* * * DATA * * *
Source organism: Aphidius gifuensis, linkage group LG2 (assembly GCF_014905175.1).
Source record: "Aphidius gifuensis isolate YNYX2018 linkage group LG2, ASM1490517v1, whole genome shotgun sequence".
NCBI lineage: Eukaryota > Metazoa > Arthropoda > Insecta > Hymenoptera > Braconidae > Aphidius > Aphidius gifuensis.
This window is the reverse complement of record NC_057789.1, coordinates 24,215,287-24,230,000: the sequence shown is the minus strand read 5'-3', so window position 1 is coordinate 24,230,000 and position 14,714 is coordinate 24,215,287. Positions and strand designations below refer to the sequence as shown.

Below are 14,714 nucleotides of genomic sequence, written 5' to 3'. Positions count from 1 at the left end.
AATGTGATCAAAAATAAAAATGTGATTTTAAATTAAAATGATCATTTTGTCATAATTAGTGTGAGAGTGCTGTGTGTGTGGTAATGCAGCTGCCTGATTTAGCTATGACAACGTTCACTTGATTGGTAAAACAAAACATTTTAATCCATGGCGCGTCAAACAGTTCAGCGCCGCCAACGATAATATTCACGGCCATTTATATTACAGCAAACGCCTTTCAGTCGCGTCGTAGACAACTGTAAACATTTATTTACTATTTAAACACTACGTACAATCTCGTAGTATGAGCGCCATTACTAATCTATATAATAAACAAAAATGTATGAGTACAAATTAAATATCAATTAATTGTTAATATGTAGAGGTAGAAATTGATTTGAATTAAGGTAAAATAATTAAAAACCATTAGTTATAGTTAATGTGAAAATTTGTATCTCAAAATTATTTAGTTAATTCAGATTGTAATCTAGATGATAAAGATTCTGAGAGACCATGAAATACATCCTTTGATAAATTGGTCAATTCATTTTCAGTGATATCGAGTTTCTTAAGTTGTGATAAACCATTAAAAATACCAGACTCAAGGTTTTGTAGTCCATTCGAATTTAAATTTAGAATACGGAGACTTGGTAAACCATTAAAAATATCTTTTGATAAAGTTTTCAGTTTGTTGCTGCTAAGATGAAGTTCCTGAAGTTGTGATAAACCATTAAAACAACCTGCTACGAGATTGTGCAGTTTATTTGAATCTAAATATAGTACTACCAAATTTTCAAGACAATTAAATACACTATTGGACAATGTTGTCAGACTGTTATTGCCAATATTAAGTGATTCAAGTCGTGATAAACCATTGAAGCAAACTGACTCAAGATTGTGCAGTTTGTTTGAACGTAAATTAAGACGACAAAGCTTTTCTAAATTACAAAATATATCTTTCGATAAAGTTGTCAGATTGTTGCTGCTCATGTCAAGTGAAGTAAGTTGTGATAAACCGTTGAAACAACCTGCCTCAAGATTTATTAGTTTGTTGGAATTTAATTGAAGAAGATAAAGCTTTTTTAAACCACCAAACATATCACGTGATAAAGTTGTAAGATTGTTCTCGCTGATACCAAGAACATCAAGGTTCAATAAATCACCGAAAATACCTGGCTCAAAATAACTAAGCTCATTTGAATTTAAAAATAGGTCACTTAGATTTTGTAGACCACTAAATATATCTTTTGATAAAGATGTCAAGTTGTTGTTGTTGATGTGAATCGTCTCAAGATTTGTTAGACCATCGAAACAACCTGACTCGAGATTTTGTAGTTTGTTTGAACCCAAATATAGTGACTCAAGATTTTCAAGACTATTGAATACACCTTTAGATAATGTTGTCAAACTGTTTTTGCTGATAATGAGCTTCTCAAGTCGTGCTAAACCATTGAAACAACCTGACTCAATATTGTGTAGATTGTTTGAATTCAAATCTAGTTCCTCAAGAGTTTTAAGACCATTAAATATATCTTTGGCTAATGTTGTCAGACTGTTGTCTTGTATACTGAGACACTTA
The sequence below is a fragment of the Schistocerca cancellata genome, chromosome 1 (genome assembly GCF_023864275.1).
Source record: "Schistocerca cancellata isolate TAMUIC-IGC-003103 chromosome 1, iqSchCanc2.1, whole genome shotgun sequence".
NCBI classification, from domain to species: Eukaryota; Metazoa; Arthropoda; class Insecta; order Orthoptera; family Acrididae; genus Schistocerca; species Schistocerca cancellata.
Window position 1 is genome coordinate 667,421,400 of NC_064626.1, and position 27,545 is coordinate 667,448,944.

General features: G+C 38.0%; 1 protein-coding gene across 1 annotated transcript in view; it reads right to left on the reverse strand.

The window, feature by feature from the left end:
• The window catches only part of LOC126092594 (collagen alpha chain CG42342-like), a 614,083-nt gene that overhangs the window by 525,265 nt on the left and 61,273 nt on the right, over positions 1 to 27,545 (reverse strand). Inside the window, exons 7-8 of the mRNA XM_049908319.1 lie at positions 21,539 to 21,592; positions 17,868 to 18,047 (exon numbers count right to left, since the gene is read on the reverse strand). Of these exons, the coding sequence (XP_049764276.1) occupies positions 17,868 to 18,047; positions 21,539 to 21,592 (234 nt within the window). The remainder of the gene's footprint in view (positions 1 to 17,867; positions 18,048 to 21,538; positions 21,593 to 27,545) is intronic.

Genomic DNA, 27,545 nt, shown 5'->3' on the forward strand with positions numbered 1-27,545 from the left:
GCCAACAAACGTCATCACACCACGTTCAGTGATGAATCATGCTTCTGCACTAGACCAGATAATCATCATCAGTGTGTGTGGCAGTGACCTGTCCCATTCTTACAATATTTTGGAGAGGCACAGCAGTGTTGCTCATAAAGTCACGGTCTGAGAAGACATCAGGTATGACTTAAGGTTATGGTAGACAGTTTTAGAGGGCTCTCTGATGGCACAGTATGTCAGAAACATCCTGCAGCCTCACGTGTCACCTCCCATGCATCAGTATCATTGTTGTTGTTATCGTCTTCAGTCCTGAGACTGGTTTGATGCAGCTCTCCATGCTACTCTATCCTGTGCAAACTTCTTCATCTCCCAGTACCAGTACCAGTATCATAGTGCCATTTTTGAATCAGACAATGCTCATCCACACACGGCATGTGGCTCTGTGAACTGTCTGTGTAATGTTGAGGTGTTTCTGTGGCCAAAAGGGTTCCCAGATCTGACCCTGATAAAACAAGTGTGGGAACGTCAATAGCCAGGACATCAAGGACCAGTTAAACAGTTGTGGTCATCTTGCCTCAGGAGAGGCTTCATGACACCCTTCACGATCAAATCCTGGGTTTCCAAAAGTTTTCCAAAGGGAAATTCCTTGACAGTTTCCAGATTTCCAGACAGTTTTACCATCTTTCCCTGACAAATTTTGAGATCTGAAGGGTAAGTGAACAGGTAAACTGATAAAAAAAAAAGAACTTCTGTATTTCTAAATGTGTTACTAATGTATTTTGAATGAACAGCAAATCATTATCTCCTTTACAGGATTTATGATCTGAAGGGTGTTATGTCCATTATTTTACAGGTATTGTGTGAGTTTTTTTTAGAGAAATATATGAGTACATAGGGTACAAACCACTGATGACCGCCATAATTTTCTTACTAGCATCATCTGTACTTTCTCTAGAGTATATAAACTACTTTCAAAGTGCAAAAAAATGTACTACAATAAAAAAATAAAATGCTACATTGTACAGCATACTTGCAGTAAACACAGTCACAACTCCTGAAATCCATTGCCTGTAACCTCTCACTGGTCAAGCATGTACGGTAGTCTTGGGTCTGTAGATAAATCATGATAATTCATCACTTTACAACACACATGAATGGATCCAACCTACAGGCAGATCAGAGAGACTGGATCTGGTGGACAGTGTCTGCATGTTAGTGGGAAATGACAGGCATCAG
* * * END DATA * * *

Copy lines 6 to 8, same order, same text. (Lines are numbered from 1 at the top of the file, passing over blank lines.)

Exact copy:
AATGTGATCAAAAATAAAAATGTGATTTTAAATTAAAATGATCATTTTGTCATAATTAGTGTGAGAGTGCTGTGTGTGTGGTAATGCAGCTGCCTGATTTAGCTATGACAACGTTCACTTGATTGGTAAAACAAAACATTTTAATCCATGGCGCGTCAAACAGTTCAGCGCCGCCAACGATAATATTCACGGCCATTTATATTACAGCAAACGCCTTTCAGTCGCGTCGTAGACAACTGTAAACATTTATTTACTATTTAAACACTACGTACAATCTCGTAGTATGAGCGCCATTACTAATCTATATAATAAACAAAAATGTATGAGTACAAATTAAATATCAATTAATTGTTAATATGTAGAGGTAGAAATTGATTTGAATTAAGGTAAAATAATTAAAAACCATTAGTTATAGTTAATGTGAAAATTTGTATCTCAAAATTATTTAGTTAATTCAGATTGTAATCTAGATGATAAAGATTCTGAGAGACCATGAAATACATCCTTTGATAAATTGGTCAATTCATTTTCAGTGATATCGAGTTTCTTAAGTTGTGATAAACCATTAAAAATACCAGACTCAAGGTTTTGTAGTCCATTCGAATTTAAATTTAGAATACGGAGACTTGGTAAACCATTAAAAATATCTTTTGATAAAGTTTTCAGTTTGTTGCTGCTAAGATGAAGTTCCTGAAGTTGTGATAAACCATTAAAACAACCTGCTACGAGATTGTGCAGTTTATTTGAATCTAAATATAGTACTACCAAATTTTCAAGACAATTAAATACACTATTGGACAATGTTGTCAGACTGTTATTGCCAATATTAAGTGATTCAAGTCGTGATAAACCATTGAAGCAAACTGACTCAAGATTGTGCAGTTTGTTTGAACGTAAATTAAGACGACAAAGCTTTTCTAAATTACAAAATATATCTTTCGATAAAGTTGTCAGATTGTTGCTGCTCATGTCAAGTGAAGTAAGTTGTGATAAACCGTTGAAACAACCTGCCTCAAGATTTATTAGTTTGTTGGAATTTAATTGAAGAAGATAAAGCTTTTTTAAACCACCAAACATATCACGTGATAAAGTTGTAAGATTGTTCTCGCTGATACCAAGAACATCAAGGTTCAATAAATCACCGAAAATACCTGGCTCAAAATAACTAAGCTCATTTGAATTTAAAAATAGGTCACTTAGATTTTGTAGACCACTAAATATATCTTTTGATAAAGATGTCAAGTTGTTGTTGTTGATGTGAATCGTCTCAAGATTTGTTAGACCATCGAAACAACCTGACTCGAGATTTTGTAGTTTGTTTGAACCCAAATATAGTGACTCAAGATTTTCAAGACTATTGAATACACCTTTAGATAATGTTGTCAAACTGTTTTTGCTGATAATGAGCTTCTCAAGTCGTGCTAAACCATTGAAACAACCTGACTCAATATTGTGTAGATTGTTTGAATTCAAATCTAGTTCCTCAAGAGTTTTAAGACCATTAAATATATCTTTGGCTAATGTTGTCAGACTGTTGTCTTGTATACTGAGACACTTA
The sequence below is a fragment of the Schistocerca cancellata genome, chromosome 1 (genome assembly GCF_023864275.1).
Source record: "Schistocerca cancellata isolate TAMUIC-IGC-003103 chromosome 1, iqSchCanc2.1, whole genome shotgun sequence".